Thousands of people across Cornwall this morning paid their respects to those who gave the ultimate sacrifice in battle.
Remembrance Sunday parades and services are being held today and earlier, a two minute's silence was observed at 11am.
In Penzance, the parade saw a march through the town, with members of the public joining veterans and service personnel to commemorate those lost.
Mayor Phil Rendle and other councillors assembled at St John's Hall at 10.40am before making their way to Chapel Street Methodist Church for the town's Sunday service.
The parade then continued to the war memorial at Battery Rocks for the laying of wreaths.
Torpoint, home of Naval training base HMS Raleigh, paid its respects with personnel from the base, civic leaders and members of the public laying wreaths at the cenotaph.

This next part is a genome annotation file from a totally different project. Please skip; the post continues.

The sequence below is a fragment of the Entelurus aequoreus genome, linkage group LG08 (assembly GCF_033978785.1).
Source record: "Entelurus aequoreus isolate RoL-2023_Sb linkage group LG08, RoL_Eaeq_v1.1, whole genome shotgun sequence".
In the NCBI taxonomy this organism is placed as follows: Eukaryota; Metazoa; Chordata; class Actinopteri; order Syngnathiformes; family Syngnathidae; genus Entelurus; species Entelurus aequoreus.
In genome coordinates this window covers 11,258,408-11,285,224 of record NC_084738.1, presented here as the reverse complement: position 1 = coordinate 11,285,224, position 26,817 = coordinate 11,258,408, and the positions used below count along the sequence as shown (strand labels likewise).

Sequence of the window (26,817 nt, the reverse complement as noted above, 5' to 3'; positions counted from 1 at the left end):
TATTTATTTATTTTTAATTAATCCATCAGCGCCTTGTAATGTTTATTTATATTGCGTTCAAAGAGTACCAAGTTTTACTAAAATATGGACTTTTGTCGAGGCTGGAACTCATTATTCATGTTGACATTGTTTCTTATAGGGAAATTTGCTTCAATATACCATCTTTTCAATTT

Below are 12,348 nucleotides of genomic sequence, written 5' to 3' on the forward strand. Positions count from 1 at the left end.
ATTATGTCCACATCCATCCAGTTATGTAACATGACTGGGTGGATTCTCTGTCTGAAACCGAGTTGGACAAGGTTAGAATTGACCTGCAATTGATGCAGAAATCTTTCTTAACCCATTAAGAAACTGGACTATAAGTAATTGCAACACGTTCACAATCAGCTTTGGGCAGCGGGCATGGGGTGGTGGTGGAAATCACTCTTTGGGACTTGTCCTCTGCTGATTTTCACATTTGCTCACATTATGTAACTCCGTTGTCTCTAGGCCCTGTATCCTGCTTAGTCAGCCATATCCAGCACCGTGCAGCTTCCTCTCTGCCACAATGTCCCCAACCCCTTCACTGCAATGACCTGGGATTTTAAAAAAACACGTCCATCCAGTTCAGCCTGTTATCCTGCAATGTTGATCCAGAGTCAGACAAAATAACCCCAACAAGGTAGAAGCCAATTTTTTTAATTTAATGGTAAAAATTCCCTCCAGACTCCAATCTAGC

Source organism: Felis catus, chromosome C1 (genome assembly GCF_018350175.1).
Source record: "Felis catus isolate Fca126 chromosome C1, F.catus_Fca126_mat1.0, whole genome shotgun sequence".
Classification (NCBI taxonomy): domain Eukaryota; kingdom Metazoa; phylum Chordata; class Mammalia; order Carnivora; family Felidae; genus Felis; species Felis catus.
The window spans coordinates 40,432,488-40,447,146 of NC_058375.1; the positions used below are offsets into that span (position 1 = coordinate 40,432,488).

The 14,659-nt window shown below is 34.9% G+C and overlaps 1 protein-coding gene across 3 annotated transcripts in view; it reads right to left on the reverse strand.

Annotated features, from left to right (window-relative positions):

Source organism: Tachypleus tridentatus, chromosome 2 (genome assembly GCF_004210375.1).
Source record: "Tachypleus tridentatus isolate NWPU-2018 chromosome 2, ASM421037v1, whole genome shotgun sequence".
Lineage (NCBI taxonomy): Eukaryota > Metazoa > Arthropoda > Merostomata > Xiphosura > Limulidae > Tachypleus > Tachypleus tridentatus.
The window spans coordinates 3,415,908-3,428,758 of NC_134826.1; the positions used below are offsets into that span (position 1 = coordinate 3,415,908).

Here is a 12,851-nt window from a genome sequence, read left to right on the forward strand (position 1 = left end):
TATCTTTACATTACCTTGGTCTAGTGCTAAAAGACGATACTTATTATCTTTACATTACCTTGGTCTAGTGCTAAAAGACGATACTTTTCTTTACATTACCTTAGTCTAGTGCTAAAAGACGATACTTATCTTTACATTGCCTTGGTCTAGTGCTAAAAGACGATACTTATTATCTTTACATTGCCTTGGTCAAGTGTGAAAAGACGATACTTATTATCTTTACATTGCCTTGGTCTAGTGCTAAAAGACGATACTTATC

This week the Commonwealth War Graves Commission appealed to communities to learn more about their local war dead.
Christopher Jackson, the chairman of Truro Royal British Legion, agreed but said he had seen evidence this year that children were becoming more knowledgeable.
He said: “This year I have noticed that children seem to be more informed than they have been in the past.
“All the children who wear poppies know what they have got them for.
“It’s important we all pay our respects because I don’t think we would be here without them.”
At Truro hundreds turned up to watch Lord Lieutenant of Cornwall, Colonel Edward Bolitho lay a wreath on the cenotaph, before a military parade to the city's cathedral.
Jack Tarr, a former sergeant major in the 7th Parachute Regiment, who served in Northern Ireland, said: "I think it's a day where the whole country should stand still and remember those people who gave their lives for them.
"I think today is very important for serving members, ex-members like us, to remember the people we’ve lost over the years."